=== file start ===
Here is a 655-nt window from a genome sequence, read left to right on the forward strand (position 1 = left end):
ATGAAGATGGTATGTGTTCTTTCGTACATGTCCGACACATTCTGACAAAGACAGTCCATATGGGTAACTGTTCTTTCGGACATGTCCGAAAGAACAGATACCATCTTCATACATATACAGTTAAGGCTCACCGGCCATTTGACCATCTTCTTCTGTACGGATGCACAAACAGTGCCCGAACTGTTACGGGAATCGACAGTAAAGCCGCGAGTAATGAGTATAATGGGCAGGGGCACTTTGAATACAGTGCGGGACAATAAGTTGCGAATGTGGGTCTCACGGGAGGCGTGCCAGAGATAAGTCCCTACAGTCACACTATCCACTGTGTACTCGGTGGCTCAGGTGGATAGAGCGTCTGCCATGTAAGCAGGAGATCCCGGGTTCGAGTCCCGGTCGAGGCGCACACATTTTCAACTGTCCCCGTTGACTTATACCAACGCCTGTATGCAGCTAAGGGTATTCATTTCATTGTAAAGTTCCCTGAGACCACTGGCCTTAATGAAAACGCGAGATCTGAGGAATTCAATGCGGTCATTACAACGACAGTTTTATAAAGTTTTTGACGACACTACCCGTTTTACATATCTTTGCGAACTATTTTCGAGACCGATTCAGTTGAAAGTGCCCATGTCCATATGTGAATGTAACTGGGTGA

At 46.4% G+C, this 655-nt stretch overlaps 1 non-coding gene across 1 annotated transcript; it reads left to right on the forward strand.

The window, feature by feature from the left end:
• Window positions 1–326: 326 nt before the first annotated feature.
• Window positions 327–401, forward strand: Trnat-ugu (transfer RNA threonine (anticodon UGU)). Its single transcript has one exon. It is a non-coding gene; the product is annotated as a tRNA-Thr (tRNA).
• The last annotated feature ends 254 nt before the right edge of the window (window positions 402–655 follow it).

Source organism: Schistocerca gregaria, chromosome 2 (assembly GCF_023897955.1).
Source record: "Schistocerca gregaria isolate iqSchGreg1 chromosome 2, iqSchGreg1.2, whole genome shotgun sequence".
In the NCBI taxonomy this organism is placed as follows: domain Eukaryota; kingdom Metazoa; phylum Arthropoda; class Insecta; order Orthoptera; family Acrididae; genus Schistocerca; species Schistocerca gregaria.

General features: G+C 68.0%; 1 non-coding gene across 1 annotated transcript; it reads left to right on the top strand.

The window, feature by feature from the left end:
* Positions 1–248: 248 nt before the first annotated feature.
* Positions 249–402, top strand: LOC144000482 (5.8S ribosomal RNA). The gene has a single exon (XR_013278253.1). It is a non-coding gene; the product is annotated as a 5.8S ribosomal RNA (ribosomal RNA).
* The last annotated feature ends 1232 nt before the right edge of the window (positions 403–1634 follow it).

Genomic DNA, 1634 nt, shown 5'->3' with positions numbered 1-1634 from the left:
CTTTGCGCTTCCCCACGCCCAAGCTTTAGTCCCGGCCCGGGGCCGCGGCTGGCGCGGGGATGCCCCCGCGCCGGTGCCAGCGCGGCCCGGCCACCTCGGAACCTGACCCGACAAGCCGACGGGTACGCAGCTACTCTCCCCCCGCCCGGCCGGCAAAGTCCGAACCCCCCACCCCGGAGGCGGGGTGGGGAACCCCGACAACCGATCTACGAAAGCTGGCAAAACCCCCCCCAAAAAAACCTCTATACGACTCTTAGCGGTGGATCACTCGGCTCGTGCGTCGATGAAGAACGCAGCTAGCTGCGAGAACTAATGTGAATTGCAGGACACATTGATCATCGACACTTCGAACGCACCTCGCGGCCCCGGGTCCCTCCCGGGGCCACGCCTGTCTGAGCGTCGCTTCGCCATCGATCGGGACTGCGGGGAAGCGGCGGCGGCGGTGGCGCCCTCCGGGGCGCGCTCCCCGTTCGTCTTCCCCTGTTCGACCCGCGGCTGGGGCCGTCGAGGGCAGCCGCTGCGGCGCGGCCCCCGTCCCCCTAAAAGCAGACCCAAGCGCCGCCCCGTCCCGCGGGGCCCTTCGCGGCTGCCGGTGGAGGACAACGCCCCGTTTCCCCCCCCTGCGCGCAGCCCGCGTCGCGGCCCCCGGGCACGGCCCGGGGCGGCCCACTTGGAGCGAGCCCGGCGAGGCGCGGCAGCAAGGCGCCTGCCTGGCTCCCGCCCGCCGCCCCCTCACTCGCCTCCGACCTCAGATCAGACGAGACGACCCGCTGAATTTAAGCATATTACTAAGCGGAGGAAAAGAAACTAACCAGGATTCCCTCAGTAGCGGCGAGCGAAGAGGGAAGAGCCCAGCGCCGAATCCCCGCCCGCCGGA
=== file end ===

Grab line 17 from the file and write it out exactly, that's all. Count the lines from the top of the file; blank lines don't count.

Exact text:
CTTTGCGCTTCCCCACGCCCAAGCTTTAGTCCCGGCCCGGGGCCGCGGCTGGCGCGGGGATGCCCCCGCGCCGGTGCCAGCGCGGCCCGGCCACCTCGGAACCTGACCCGACAAGCCGACGGGTACGCAGCTACTCTCCCCCCGCCCGGCCGGCAAAGTCCGAACCCCCCACCCCGGAGGCGGGGTGGGGAACCCCGACAACCGATCTACGAAAGCTGGCAAAACCCCCCCCAAAAAAACCTCTATACGACTCTTAGCGGTGGATCACTCGGCTCGTGCGTCGATGAAGAACGCAGCTAGCTGCGAGAACTAATGTGAATTGCAGGACACATTGATCATCGACACTTCGAACGCACCTCGCGGCCCCGGGTCCCTCCCGGGGCCACGCCTGTCTGAGCGTCGCTTCGCCATCGATCGGGACTGCGGGGAAGCGGCGGCGGCGGTGGCGCCCTCCGGGGCGCGCTCCCCGTTCGTCTTCCCCTGTTCGACCCGCGGCTGGGGCCGTCGAGGGCAGCCGCTGCGGCGCGGCCCCCGTCCCCCTAAAAGCAGACCCAAGCGCCGCCCCGTCCCGCGGGGCCCTTCGCGGCTGCCGGTGGAGGACAACGCCCCGTTTCCCCCCCCTGCGCGCAGCCCGCGTCGCGGCCCCCGGGCACGGCCCGGGGCGGCCCACTTGGAGCGAGCCCGGCGAGGCGCGGCAGCAAGGCGCCTGCCTGGCTCCCGCCCGCCGCCCCCTCACTCGCCTCCGACCTCAGATCAGACGAGACGACCCGCTGAATTTAAGCATATTACTAAGCGGAGGAAAAGAAACTAACCAGGATTCCCTCAGTAGCGGCGAGCGAAGAGGGAAGAGCCCAGCGCCGAATCCCCGCCCGCCGGA